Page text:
Qantas will ground 100 aircraft for up to a year, cut 6,000 jobs, and seek to raise A$1.9 billion (US$1.3 billion) in fresh equity, as part of a three-year post-Covid recovery plan.
The 6,000 roles made redundant will be across all parts of the business. In the meantime, the group will also continue the stand down for 15,000 employees, until flying returns.
The plan will also see the early retirement of the group’s six remaining 747s, and the grounding of up to 100 aircraft for up to 12 months or longer, including most of its international fleet. The majority are expected to ultimately go back in to service but some leased aircraft may be returned as they fall due, said the airline in a statement. As well, A321neo and 787-9 fleet deliveries for Qantas and Jetstar have been deferred.
In addition, the group will seek to raise up to A$1.9 billion, comprising of a fully underwritten institutional placement to raise approximately A$1,360 million and a non-underwritten share purchase plan for eligible existing shareholders to participate of up to A$500 million.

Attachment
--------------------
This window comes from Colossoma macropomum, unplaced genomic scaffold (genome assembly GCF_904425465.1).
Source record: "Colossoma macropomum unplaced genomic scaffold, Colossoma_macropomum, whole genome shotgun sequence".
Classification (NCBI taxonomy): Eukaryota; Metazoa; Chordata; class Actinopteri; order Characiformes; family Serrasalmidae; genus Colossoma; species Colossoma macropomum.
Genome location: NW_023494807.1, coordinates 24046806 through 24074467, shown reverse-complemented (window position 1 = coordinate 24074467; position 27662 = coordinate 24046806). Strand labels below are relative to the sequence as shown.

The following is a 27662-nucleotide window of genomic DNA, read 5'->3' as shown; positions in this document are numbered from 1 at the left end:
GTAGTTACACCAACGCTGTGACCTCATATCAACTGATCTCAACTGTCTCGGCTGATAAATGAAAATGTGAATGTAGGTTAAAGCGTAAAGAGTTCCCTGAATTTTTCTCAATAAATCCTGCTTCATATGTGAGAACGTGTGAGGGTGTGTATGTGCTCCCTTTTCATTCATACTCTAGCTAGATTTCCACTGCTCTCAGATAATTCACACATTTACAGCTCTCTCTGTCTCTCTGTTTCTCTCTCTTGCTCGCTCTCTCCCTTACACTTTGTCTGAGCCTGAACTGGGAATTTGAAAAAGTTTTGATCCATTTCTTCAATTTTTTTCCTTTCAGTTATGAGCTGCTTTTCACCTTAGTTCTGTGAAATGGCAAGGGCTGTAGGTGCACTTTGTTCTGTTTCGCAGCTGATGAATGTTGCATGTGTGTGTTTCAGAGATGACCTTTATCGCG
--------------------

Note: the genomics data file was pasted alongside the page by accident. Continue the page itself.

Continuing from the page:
Proceeds will be used to strengthen the airline’s balance sheet and position it to capitalise on opportunities aligned with its strategy.
The plan targets benefits of A$15 billion over three years, in line with reduced flying activity including fuel consumption savings, and delivering A$1 billion per annum in ongoing cost savings from the 2023 financial year through productivity improvements across the group.
Qantas Group CEO Alan Joyce said: “The Qantas Group entered this crisis in a better position than most airlines and we have some of the best prospects for recovery, especially in the domestic market, but it will take years before international flying returns to what it was. We have to position ourselves for several years where revenue will be much lower. And that means becoming a smaller airline in the short-term.”